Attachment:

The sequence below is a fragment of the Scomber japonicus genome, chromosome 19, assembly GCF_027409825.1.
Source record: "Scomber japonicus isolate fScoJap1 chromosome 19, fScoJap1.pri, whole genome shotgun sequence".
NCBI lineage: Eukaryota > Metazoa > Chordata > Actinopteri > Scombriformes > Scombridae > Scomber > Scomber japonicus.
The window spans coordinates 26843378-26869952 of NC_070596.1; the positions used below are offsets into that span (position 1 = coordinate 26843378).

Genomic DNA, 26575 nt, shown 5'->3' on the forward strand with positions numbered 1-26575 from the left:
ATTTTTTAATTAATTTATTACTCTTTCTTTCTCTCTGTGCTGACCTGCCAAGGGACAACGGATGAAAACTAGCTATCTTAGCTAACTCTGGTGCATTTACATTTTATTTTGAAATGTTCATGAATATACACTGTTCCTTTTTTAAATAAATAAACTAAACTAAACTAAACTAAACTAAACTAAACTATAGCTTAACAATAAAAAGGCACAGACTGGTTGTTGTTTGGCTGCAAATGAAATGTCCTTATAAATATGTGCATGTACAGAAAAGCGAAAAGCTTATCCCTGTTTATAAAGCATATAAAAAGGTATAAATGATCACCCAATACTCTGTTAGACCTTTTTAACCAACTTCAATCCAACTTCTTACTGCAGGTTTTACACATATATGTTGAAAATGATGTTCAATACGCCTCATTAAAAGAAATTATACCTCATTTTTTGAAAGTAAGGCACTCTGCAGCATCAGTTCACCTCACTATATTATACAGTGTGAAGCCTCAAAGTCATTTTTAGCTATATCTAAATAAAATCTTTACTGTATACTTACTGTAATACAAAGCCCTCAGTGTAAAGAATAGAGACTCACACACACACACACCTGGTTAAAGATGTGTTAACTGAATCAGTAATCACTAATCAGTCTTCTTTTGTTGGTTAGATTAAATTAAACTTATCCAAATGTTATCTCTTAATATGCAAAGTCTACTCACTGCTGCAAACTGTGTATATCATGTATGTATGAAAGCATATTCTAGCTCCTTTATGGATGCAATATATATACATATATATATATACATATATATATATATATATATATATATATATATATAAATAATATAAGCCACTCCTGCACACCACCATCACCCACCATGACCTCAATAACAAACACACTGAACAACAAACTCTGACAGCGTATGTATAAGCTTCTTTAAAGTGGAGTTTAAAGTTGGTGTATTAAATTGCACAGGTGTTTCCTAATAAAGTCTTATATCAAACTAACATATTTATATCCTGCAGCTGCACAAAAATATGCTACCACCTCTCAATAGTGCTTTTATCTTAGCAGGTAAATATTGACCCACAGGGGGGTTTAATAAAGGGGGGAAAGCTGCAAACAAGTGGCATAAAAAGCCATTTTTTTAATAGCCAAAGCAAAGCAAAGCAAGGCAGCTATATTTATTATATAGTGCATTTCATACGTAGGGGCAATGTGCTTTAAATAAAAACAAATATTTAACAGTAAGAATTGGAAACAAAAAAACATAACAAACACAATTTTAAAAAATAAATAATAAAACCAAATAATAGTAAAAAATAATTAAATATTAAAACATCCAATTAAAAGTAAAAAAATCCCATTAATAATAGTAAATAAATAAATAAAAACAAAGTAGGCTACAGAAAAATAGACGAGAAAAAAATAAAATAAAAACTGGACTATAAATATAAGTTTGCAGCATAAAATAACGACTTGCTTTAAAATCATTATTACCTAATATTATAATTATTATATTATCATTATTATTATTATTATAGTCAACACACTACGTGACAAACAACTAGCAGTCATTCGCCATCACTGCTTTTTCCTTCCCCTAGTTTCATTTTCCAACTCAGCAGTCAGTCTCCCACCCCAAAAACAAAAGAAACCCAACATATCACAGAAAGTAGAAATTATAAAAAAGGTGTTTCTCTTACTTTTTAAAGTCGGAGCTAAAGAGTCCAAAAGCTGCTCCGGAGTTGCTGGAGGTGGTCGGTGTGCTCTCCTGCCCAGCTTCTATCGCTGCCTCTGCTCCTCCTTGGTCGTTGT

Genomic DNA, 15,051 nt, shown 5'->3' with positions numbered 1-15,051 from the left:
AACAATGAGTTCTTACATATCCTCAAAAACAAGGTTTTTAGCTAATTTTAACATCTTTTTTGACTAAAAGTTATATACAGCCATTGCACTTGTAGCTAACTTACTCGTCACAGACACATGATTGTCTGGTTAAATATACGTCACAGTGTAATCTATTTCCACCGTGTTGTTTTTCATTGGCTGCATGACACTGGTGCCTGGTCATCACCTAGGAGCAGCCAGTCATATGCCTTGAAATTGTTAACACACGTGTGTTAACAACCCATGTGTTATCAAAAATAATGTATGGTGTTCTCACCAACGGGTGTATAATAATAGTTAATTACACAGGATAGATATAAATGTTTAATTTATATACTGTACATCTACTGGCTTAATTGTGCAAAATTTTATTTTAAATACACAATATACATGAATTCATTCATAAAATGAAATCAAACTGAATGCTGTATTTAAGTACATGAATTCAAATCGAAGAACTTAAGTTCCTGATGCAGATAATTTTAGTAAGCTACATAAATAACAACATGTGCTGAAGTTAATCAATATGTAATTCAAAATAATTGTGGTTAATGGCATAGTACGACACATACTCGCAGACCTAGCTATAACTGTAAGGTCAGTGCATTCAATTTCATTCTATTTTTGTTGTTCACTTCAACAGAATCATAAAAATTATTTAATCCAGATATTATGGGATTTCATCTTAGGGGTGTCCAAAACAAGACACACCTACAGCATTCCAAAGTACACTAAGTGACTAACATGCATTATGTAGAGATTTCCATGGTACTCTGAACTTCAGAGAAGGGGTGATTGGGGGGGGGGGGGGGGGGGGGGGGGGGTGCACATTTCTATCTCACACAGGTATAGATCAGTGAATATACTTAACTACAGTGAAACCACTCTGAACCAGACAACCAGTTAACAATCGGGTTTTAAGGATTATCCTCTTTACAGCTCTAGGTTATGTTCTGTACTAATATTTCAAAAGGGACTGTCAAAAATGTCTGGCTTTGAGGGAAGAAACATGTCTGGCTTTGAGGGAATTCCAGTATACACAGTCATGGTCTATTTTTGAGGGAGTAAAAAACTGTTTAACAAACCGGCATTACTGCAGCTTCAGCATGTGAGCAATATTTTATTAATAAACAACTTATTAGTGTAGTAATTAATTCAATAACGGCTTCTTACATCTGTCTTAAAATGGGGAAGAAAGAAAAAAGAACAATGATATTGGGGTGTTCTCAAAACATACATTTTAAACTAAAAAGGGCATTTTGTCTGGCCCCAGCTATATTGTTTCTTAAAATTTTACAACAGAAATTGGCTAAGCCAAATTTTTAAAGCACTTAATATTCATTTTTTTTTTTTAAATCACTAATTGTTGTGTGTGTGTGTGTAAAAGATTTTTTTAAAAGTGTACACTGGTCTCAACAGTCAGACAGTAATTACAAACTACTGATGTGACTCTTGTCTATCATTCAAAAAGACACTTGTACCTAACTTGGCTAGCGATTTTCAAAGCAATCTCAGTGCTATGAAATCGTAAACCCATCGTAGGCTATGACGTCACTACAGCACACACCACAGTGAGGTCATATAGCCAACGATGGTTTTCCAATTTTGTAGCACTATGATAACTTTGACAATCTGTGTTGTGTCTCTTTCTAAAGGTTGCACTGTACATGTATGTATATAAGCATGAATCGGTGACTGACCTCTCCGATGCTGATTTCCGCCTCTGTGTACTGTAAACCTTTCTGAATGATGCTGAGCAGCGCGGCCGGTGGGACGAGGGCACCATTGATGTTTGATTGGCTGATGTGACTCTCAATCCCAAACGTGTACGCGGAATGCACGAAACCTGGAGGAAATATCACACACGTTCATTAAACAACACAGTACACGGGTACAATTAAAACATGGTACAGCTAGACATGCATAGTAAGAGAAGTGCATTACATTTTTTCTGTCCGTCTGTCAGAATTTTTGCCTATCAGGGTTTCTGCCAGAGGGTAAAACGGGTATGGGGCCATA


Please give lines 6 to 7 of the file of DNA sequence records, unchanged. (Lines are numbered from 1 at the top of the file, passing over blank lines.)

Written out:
ATTTTTTAATTAATTTATTACTCTTTCTTTCTCTCTGTGCTGACCTGCCAAGGGACAACGGATGAAAACTAGCTATCTTAGCTAACTCTGGTGCATTTACATTTTATTTTGAAATGTTCATGAATATACACTGTTCCTTTTTTAAATAAATAAACTAAACTAAACTAAACTAAACTAAACTAAACTATAGCTTAACAATAAAAAGGCACAGACTGGTTGTTGTTTGGCTGCAAATGAAATGTCCTTATAAATATGTGCATGTACAGAAAAGCGAAAAGCTTATCCCTGTTTATAAAGCATATAAAAAGGTATAAATGATCACCCAATACTCTGTTAGACCTTTTTAACCAACTTCAATCCAACTTCTTACTGCAGGTTTTACACATATATGTTGAAAATGATGTTCAATACGCCTCATTAAAAGAAATTATACCTCATTTTTTGAAAGTAAGGCACTCTGCAGCATCAGTTCACCTCACTATATTATACAGTGTGAAGCCTCAAAGTCATTTTTAGCTATATCTAAATAAAATCTTTACTGTATACTTACTGTAATACAAAGCCCTCAGTGTAAAGAATAGAGACTCACACACACACACACCTGGTTAAAGATGTGTTAACTGAATCAGTAATCACTAATCAGTCTTCTTTTGTTGGTTAGATTAAATTAAACTTATCCAAATGTTATCTCTTAATATGCAAAGTCTACTCACTGCTGCAAACTGTGTATATCATGTATGTATGAAAGCATATTCTAGCTCCTTTATGGATGCAATATATATACATATATATATATACATATATATATATATATATATATATATATATATATAAATAATATAAGCCACTCCTGCACACCACCATCACCCACCATGACCTCAATAACAAACACACTGAACAACAAACTCTGACAGCGTATGTATAAGCTTCTTTAAAGTGGAGTTTAAAGTTGGTGTATTAAATTGCACAGGTGTTTCCTAATAAAGTCTTATATCAAACTAACATATTTATATCCTGCAGCTGCACAAAAATATGCTACCACCTCTCAATAGTGCTTTTATCTTAGCAGGTAAATATTGACCCACAGGGGGGTTTAATAAAGGGGGGAAAGCTGCAAACAAGTGGCATAAAAAGCCATTTTTTTAATAGCCAAAGCAAAGCAAAGCAAGGCAGCTATATTTATTATATAGTGCATTTCATACGTAGGGGCAATGTGCTTTAAATAAAAACAAATATTTAACAGTAAGAATTGGAAACAAAAAAACATAACAAACACAATTTTAAAAAATAAATAATAAAACCAAATAATAGTAAAAAATAATTAAATATTAAAACATCCAATTAAAAGTAAAAAAATCCCATTAATAATAGTAAATAAATAAATAAAAACAAAGTAGGCTACAGAAAAATAGACGAGAAAAAAATAAAATAAAAACTGGACTATAAATATAAGTTTGCAGCATAAAATAACGACTTGCTTTAAAATCATTATTACCTAATATTATAATTATTATATTATCATTATTATTATTATTATAGTCAACACACTACGTGACAAACAACTAGCAGTCATTCGCCATCACTGCTTTTTCCTTCCCCTAGTTTCATTTTCCAACTCAGCAGTCAGTCTCCCACCCCAAAAACAAAAGAAACCCAACATATCACAGAAAGTAGAAATTATAAAAAAGGTGTTTCTCTTACTTTTTAAAGTCGGAGCTAAAGAGTCCAAAAGCTGCTCCGGAGTTGCTGGAGGTGGTCGGTGTGCTCTCCTGCCCAGCTTCTATCGCTGCCTCTGCTCCTCCTTGGTCGTTGT

Genomic DNA, 15,051 nt, shown 5'->3' with positions numbered 1-15,051 from the left: